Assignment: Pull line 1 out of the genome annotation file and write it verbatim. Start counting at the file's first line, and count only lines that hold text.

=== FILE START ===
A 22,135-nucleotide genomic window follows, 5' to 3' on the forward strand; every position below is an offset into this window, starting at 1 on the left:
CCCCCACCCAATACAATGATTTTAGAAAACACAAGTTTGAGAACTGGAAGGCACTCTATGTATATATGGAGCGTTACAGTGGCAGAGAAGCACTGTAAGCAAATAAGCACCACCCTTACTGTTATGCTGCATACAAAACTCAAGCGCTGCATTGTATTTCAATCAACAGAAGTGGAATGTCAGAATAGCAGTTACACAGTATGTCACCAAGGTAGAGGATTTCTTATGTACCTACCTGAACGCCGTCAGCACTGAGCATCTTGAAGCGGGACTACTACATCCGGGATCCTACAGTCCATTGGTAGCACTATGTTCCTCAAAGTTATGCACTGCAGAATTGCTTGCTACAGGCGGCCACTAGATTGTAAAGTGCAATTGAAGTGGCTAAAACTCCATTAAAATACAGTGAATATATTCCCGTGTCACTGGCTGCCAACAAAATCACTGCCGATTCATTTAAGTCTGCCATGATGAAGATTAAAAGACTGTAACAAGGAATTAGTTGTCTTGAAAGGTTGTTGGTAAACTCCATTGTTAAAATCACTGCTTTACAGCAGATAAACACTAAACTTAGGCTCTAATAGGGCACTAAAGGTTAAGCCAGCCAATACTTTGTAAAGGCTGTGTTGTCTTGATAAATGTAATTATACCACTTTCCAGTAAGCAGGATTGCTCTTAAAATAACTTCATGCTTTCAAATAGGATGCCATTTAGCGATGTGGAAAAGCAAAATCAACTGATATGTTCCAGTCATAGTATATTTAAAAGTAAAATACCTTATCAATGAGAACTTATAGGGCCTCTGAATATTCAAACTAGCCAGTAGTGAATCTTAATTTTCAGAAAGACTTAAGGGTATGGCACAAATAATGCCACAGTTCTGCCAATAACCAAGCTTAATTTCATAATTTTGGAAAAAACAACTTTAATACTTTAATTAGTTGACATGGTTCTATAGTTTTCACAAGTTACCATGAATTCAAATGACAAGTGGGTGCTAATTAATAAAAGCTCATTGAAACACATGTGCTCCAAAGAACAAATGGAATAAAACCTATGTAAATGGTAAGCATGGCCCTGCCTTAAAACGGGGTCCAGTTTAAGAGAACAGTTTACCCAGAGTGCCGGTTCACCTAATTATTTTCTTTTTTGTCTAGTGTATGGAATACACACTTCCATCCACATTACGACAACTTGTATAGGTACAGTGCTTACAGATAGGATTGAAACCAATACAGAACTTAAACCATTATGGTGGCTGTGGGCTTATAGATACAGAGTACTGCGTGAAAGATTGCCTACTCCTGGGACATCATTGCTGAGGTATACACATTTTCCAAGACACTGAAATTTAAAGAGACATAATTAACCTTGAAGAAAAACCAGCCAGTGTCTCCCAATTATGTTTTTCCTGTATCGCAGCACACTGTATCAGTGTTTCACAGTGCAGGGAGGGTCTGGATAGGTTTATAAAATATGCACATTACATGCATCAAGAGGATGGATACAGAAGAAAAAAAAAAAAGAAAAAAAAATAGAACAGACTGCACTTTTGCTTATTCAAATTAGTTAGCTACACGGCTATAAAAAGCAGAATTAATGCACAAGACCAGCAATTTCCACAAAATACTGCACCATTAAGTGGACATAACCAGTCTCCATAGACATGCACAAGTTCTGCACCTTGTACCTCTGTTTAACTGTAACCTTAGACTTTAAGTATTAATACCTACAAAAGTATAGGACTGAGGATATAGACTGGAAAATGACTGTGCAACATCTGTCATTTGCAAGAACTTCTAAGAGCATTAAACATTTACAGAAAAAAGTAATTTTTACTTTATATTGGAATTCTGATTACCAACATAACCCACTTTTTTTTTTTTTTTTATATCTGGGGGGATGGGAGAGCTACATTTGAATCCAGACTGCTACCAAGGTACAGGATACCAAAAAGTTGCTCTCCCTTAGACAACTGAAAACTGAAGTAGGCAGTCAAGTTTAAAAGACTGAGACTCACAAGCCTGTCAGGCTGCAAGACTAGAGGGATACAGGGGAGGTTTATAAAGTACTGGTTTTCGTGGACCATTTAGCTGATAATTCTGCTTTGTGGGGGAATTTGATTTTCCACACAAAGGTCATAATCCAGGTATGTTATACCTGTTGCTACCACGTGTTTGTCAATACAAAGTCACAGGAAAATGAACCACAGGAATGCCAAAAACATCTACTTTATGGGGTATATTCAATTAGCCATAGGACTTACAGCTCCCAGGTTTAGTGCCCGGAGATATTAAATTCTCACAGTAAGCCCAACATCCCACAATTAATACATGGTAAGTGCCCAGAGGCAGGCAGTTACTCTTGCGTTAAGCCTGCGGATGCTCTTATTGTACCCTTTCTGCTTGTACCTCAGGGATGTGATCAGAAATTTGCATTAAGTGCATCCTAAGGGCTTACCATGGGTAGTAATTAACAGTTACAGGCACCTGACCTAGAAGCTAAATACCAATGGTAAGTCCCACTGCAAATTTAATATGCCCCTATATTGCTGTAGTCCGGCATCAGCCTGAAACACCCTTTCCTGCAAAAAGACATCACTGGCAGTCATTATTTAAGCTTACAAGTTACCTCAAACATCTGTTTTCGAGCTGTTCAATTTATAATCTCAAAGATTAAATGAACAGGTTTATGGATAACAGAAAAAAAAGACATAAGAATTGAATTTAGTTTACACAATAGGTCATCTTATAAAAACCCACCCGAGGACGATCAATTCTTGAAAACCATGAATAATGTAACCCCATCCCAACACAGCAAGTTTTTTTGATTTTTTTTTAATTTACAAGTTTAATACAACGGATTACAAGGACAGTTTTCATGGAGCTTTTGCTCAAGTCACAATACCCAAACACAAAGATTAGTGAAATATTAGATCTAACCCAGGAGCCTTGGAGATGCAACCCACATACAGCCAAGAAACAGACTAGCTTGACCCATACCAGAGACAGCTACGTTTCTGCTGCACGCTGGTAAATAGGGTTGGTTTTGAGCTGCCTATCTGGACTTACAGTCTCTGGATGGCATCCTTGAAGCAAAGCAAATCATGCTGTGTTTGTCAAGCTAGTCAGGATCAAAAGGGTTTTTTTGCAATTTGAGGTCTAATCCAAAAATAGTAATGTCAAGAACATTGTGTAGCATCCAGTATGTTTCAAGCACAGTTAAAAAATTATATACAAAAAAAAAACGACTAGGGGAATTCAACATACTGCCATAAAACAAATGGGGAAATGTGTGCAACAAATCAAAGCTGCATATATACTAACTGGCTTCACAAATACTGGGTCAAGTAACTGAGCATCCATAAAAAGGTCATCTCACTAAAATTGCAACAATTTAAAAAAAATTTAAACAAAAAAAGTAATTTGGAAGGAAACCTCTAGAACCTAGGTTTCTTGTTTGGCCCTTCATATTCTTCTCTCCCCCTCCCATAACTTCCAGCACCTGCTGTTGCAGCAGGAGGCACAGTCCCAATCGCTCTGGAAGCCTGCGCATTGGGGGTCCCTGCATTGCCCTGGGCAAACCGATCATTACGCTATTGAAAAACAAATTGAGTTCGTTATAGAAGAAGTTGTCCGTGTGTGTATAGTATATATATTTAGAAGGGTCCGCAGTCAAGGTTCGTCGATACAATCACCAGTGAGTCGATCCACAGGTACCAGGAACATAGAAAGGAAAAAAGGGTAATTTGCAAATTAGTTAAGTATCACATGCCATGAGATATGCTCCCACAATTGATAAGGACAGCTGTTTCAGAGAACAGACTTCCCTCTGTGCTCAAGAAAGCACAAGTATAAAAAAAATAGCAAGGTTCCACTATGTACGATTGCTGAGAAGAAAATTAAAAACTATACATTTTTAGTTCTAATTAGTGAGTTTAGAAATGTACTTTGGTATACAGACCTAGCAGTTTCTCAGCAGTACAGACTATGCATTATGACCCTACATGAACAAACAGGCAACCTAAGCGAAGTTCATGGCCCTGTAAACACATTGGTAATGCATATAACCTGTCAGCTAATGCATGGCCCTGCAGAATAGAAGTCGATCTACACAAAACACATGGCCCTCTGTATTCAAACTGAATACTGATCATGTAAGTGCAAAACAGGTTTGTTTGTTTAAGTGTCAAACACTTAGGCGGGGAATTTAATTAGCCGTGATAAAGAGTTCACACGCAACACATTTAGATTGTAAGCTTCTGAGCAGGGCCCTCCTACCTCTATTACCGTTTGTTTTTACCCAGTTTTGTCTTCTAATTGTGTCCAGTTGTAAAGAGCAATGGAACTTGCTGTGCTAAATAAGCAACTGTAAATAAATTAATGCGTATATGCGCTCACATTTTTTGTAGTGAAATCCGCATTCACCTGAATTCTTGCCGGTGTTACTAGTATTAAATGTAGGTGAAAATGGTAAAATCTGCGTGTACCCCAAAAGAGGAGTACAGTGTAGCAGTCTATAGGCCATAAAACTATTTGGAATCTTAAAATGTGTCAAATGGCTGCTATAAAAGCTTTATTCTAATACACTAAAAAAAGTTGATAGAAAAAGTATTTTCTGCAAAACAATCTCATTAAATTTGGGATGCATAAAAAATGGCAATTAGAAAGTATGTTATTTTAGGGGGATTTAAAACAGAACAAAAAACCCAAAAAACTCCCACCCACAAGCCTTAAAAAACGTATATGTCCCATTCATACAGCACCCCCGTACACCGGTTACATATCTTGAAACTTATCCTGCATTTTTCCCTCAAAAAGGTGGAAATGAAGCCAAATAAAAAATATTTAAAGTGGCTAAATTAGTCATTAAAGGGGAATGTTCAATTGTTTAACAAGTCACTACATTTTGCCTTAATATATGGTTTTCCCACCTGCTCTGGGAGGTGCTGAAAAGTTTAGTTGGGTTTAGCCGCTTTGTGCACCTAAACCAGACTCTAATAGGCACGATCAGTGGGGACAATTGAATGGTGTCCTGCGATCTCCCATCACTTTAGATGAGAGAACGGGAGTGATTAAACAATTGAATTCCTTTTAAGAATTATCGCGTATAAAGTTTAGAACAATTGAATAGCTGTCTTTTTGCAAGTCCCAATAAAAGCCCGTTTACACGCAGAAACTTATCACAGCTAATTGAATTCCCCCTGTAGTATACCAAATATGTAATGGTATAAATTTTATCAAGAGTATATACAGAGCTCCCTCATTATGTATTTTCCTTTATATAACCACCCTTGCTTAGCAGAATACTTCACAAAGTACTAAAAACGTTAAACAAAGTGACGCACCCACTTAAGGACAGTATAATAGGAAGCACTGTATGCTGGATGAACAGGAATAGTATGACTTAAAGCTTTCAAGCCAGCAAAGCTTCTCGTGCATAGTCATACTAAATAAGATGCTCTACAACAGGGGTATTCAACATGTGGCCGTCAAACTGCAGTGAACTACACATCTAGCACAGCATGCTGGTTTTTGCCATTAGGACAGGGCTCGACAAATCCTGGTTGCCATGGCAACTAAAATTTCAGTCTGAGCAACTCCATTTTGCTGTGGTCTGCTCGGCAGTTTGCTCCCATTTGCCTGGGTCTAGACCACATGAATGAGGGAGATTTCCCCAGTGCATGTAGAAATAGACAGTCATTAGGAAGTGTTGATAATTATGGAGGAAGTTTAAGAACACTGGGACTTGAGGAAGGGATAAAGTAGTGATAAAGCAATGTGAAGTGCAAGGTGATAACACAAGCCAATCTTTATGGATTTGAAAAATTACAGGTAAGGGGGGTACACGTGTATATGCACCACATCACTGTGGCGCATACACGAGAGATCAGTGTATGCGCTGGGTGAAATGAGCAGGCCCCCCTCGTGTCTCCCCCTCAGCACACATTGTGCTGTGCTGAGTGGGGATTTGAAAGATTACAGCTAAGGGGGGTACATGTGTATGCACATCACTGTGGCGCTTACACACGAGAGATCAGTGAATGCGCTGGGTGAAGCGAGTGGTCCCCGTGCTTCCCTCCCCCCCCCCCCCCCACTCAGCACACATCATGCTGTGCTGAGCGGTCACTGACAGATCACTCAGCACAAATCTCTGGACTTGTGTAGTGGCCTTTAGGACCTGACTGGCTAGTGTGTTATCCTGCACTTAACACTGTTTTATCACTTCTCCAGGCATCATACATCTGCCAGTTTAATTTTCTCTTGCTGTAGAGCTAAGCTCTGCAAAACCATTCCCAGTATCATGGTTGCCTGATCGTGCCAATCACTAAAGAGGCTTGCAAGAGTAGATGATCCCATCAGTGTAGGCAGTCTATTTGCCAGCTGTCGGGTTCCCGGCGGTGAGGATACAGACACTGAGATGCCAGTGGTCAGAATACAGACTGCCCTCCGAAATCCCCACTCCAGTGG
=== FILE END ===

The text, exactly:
A 22,135-nucleotide genomic window follows, 5' to 3' on the forward strand; every position below is an offset into this window, starting at 1 on the left: